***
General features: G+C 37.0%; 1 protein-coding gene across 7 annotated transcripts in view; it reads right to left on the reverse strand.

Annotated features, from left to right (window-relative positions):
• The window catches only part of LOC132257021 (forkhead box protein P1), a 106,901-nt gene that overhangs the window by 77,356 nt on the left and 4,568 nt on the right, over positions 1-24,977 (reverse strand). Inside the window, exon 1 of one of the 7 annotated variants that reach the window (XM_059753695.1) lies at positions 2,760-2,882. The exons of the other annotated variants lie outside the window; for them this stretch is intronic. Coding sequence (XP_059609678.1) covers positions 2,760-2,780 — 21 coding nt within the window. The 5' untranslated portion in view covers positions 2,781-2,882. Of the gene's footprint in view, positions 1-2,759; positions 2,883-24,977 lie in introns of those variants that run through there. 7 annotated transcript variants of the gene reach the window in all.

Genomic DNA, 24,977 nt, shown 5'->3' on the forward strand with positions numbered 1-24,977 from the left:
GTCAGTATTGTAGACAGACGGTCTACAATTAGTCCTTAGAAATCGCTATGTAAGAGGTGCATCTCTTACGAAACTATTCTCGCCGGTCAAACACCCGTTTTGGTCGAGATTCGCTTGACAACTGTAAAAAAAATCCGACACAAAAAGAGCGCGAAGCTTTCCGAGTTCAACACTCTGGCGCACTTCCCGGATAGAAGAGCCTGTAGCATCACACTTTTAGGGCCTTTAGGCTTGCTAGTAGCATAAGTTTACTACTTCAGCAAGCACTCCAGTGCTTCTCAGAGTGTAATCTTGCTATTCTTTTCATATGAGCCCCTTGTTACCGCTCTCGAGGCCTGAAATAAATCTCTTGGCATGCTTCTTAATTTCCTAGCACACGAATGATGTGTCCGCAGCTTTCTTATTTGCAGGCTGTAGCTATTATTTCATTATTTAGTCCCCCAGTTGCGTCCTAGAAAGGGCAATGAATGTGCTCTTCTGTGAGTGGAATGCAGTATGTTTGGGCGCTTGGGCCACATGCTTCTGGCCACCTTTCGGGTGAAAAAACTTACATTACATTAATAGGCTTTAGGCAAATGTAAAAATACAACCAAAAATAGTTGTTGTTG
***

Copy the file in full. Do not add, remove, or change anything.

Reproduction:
General features: G+C 37.0%; 1 protein-coding gene across 7 annotated transcripts in view; it reads right to left on the reverse strand.

Annotated features, from left to right (window-relative positions):
• The window catches only part of LOC132257021 (forkhead box protein P1), a 106,901-nt gene that overhangs the window by 77,356 nt on the left and 4,568 nt on the right, over positions 1-24,977 (reverse strand). Inside the window, exon 1 of one of the 7 annotated variants that reach the window (XM_059753695.1) lies at positions 2,760-2,882. The exons of the other annotated variants lie outside the window; for them this stretch is intronic. Coding sequence (XP_059609678.1) covers positions 2,760-2,780 — 21 coding nt within the window. The 5' untranslated portion in view covers positions 2,781-2,882. Of the gene's footprint in view, positions 1-2,759; positions 2,883-24,977 lie in introns of those variants that run through there. 7 annotated transcript variants of the gene reach the window in all.

Genomic DNA, 24,977 nt, shown 5'->3' on the forward strand with positions numbered 1-24,977 from the left:
GTCAGTATTGTAGACAGACGGTCTACAATTAGTCCTTAGAAATCGCTATGTAAGAGGTGCATCTCTTACGAAACTATTCTCGCCGGTCAAACACCCGTTTTGGTCGAGATTCGCTTGACAACTGTAAAAAAAATCCGACACAAAAAGAGCGCGAAGCTTTCCGAGTTCAACACTCTGGCGCACTTCCCGGATAGAAGAGCCTGTAGCATCACACTTTTAGGGCCTTTAGGCTTGCTAGTAGCATAAGTTTACTACTTCAGCAAGCACTCCAGTGCTTCTCAGAGTGTAATCTTGCTATTCTTTTCATATGAGCCCCTTGTTACCGCTCTCGAGGCCTGAAATAAATCTCTTGGCATGCTTCTTAATTTCCTAGCACACGAATGATGTGTCCGCAGCTTTCTTATTTGCAGGCTGTAGCTATTATTTCATTATTTAGTCCCCCAGTTGCGTCCTAGAAAGGGCAATGAATGTGCTCTTCTGTGAGTGGAATGCAGTATGTTTGGGCGCTTGGGCCACATGCTTCTGGCCACCTTTCGGGTGAAAAAACTTACATTACATTAATAGGCTTTAGGCAAATGTAAAAATACAACCAAAAATAGTTGTTGTTG